FILE - In this Tuesday, Dec. 8, 2020 file photo, a nurse holds a phial of the Pfizer-BioNTech COVID-19 vaccine at Guy's Hospital in London. U.K. Ugur Sahin, CEO of Biontech says the German pharmaceutical company is confident that the Pfizer-BioNTech COVID-19 vaccine works against the UK variant of the virus, but further studies are need to be completely sure. (AP Photo/Frank Augstein, Pool, file)

Photo: AP

Advertisement

This is obvious. It's clear that state governments are going to keep closing borders and keep locking down communities until there's a vaccine that has been rolled out in Australia to a critical mass of vulnerable people. There can be no normal travel without the introduction of this safety net. And so far… well, we haven't got far. By now at least 15 million British citizens have been vaccinated against COVID-19. More than 40 million Americans can say the same. But not a single Australian has had the jab.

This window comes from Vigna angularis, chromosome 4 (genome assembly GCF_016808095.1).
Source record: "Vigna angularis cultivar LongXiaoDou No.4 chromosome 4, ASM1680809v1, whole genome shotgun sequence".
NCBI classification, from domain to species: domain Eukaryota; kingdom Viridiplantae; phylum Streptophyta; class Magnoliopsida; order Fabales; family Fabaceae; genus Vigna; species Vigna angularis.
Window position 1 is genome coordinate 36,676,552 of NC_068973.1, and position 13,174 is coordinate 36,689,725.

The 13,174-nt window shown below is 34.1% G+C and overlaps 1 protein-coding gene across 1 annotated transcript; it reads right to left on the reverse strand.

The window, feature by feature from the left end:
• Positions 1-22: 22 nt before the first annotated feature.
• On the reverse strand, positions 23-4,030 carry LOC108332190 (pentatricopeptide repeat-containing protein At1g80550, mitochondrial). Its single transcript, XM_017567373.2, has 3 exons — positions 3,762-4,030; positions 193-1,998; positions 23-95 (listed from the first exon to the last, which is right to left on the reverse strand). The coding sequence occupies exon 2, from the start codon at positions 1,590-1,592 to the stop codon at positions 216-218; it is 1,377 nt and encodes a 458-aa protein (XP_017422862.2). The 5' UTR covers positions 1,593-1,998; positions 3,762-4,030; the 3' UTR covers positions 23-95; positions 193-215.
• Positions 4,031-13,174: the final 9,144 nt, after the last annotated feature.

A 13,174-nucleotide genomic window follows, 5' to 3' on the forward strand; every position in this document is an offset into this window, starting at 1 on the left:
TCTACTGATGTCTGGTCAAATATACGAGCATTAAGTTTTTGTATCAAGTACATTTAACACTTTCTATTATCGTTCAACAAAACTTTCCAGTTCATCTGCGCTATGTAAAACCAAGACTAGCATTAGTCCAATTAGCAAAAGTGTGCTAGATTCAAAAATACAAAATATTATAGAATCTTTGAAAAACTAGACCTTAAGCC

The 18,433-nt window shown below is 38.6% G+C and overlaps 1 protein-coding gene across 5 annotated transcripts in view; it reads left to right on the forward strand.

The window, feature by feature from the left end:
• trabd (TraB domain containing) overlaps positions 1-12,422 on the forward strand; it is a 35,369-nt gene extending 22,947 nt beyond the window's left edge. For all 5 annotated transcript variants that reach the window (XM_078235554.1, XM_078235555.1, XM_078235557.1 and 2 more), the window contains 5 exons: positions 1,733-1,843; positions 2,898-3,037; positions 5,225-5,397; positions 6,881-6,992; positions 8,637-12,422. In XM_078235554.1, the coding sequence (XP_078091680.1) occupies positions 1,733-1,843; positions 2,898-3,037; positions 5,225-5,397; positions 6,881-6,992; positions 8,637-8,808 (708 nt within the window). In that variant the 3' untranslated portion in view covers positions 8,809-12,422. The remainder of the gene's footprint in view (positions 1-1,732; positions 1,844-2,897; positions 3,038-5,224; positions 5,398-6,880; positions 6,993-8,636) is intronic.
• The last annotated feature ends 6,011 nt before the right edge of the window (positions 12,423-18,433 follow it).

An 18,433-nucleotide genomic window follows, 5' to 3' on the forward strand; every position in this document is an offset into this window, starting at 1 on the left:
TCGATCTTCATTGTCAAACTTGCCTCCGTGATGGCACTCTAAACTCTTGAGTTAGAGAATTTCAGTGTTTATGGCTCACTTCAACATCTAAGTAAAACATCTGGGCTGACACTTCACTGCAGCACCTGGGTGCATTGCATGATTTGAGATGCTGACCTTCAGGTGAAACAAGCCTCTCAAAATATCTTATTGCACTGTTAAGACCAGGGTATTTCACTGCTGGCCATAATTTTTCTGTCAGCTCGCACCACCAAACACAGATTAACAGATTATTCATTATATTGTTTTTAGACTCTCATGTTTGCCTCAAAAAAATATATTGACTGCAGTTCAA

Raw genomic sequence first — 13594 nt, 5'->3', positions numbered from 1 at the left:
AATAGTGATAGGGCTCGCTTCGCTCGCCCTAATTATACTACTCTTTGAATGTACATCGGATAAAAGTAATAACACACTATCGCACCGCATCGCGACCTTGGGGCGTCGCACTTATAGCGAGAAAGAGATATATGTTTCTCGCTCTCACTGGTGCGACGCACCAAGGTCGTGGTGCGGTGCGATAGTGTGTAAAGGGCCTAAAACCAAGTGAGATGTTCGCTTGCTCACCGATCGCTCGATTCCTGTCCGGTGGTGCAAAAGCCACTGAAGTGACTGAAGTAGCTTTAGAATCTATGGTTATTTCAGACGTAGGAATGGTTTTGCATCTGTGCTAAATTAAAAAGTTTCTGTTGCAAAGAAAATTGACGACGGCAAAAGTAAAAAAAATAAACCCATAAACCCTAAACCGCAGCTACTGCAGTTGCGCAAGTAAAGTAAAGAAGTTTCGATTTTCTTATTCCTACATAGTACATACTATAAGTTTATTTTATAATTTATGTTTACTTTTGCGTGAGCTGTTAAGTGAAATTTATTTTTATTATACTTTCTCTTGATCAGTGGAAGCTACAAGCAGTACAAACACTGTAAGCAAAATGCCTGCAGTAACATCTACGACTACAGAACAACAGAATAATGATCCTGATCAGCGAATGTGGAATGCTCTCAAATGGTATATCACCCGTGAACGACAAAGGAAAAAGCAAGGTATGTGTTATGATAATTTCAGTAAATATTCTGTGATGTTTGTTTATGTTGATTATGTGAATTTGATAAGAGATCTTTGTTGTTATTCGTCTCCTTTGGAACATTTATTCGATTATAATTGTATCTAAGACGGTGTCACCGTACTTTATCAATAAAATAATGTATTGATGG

Have confidence those vaccines will be effective

For the vaccines to work – and that's "work" as in give people and governments the confidence to relax restrictions and refrain from introducing them again – we have to be confident they're actually going to work. We have to be confident the AstraZeneca vaccine, which most low-risk Australians will receive, will be effective against mutant strains of COVID-19 such as the British and South African variants. Right now, we can't say that.

Get comfortable with people being sick

Before I go on: no, I don't want to get sick. I don't want you to get sick either. I don't want Australia to end up like the USA. And I don't want everyone to die.